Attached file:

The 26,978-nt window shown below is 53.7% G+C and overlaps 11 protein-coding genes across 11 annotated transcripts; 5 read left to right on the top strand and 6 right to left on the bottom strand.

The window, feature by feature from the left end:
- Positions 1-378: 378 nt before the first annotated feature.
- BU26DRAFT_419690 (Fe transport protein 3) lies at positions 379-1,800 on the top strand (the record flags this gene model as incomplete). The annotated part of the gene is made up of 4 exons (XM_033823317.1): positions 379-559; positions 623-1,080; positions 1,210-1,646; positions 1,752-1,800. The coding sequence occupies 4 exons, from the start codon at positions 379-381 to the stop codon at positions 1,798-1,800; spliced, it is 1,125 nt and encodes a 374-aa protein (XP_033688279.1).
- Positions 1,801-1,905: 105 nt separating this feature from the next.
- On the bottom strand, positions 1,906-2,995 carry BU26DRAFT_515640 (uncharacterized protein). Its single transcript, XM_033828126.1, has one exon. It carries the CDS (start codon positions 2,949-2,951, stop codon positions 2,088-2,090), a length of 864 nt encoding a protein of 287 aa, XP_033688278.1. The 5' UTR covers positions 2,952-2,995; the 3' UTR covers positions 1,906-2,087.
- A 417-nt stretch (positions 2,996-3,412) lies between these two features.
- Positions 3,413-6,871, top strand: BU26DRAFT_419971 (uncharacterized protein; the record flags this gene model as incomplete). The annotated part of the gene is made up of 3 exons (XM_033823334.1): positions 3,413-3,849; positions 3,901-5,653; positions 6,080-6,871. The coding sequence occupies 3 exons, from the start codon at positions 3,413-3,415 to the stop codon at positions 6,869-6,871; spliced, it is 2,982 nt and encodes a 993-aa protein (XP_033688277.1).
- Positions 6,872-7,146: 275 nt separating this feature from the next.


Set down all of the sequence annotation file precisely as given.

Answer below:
The 26,978-nt window shown below is 53.7% G+C and overlaps 11 protein-coding genes across 11 annotated transcripts; 5 read left to right on the top strand and 6 right to left on the bottom strand.

The window, feature by feature from the left end:
- Positions 1-378: 378 nt before the first annotated feature.
- BU26DRAFT_419690 (Fe transport protein 3) lies at positions 379-1,800 on the top strand (the record flags this gene model as incomplete). The annotated part of the gene is made up of 4 exons (XM_033823317.1): positions 379-559; positions 623-1,080; positions 1,210-1,646; positions 1,752-1,800. The coding sequence occupies 4 exons, from the start codon at positions 379-381 to the stop codon at positions 1,798-1,800; spliced, it is 1,125 nt and encodes a 374-aa protein (XP_033688279.1).
- Positions 1,801-1,905: 105 nt separating this feature from the next.
- On the bottom strand, positions 1,906-2,995 carry BU26DRAFT_515640 (uncharacterized protein). Its single transcript, XM_033828126.1, has one exon. It carries the CDS (start codon positions 2,949-2,951, stop codon positions 2,088-2,090), a length of 864 nt encoding a protein of 287 aa, XP_033688278.1. The 5' UTR covers positions 2,952-2,995; the 3' UTR covers positions 1,906-2,087.
- A 417-nt stretch (positions 2,996-3,412) lies between these two features.
- Positions 3,413-6,871, top strand: BU26DRAFT_419971 (uncharacterized protein; the record flags this gene model as incomplete). The annotated part of the gene is made up of 3 exons (XM_033823334.1): positions 3,413-3,849; positions 3,901-5,653; positions 6,080-6,871. The coding sequence occupies 3 exons, from the start codon at positions 3,413-3,415 to the stop codon at positions 6,869-6,871; spliced, it is 2,982 nt and encodes a 993-aa protein (XP_033688277.1).
- Positions 6,872-7,146: 275 nt separating this feature from the next.